“Was not their mistake once more bred of the life of slavery that they had been living?—a life which was always looking upon everything, except mankind, animate and inanimate—‘nature,’ as people used to call it—as one thing, and mankind as another, it was natural to people thinking in this way, that they should try to make ‘nature’ their slave, since they thought ‘nature’ was something outside them” — William Morris

Saturday, May 12, 2012

Imagine Derrida Was a Blogger

Apropos of nothing, my dad played violin on “Who Killed Bambi”—I was proud of him for playing with the Pistols. 

At #c21nonhuman, one of us recalled an online spat last year during which OOO was brought to task, again, for its sensitive members, as the result of some responses to “questions.” The recaller expressed puzzlement as to why on earth OOO'ers would have reacted that way to a list of innocent questions.

I think this represents a kind of sympathy failure. I'm now seeing on Facebook, which happily I'm not on, a discussion that seems to be playing to what we OOO'ers supposed was the case at the time, that there was more than a thread of somewhat sadistic glee that aggressive people had been outed.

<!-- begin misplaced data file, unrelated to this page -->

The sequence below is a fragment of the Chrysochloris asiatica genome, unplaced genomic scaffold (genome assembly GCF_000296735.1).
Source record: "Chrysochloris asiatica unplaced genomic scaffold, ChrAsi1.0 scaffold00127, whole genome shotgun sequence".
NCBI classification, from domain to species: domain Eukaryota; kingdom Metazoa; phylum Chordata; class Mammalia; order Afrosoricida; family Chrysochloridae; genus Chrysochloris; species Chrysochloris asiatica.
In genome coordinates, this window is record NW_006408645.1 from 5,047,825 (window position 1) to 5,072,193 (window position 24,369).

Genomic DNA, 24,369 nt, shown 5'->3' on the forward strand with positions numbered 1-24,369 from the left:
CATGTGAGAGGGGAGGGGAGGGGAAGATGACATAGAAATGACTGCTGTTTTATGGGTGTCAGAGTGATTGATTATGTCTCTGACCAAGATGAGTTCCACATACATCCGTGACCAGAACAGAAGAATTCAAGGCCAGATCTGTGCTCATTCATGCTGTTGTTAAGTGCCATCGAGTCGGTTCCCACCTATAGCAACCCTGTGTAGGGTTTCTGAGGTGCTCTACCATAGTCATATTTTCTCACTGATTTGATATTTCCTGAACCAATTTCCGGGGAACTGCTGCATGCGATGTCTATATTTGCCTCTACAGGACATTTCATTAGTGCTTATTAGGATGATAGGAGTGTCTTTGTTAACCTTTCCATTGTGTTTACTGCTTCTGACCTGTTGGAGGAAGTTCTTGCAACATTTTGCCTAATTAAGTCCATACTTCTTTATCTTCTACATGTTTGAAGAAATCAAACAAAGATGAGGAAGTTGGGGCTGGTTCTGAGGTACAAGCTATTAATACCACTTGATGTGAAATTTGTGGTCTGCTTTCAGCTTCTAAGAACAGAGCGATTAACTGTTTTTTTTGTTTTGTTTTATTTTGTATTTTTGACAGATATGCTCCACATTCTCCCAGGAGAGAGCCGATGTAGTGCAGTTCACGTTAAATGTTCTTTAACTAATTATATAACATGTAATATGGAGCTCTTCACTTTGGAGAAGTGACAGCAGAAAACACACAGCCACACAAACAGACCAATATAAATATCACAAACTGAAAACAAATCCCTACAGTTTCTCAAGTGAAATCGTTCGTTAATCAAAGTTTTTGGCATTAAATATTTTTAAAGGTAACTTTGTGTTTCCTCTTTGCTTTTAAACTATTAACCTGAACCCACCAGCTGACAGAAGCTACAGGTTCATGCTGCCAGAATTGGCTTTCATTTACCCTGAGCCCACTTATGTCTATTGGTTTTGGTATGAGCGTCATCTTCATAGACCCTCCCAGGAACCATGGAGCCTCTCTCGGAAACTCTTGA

The name for this glee is passive aggression, mixed with a bit of Schadenfreude—everyone likes a good old rubberneck of others' pain. It has to do with the new media in which these things are staged.

Online whatever brings a whole new dimension of something or other to the way we interact. What it does, I think, is to prevent the kind of slowness assumed when we read books and put them away on the shelf, think about who wrote them, and then maybe meet them several months later. I'm not saying that the internet makes things metaphysically present. It's more like it supplements books and papers in a way that short-circuits something. There is more room for projection, because there is less time for things to percolate. It works with human brains in ways that bring forth the amygdala and its dopamine and fight or flight and so forth.

For my money, the online thing supplements the usual thing by adding a phenomenological layer of sincerity to it all. Which is different from saying that people are sincere, but rather that people are inescapably shrink wrapped in themselves, and this becomes obvious the more online fora propagate.

Sometimes I've seen live debate go this way—art historians are often prone to it. But it happens now in all kinds of extra settings whose contours perhaps we haven't quite caught up with, or in particular I haven't.

The trouble is that losing your cool is so obvious now, and we mustn't ever lose our cool, right?!

Here's the thing. Imagine a philosopher. This philosopher is used to the cut and thrust of debate—I remember, having been brought up in the more Bambi-like areas of the humanities (media, English), how shocked I was when I first encountered that about 20 years ago: “I'm not satisfied with your point on x, but I accept your point on y.”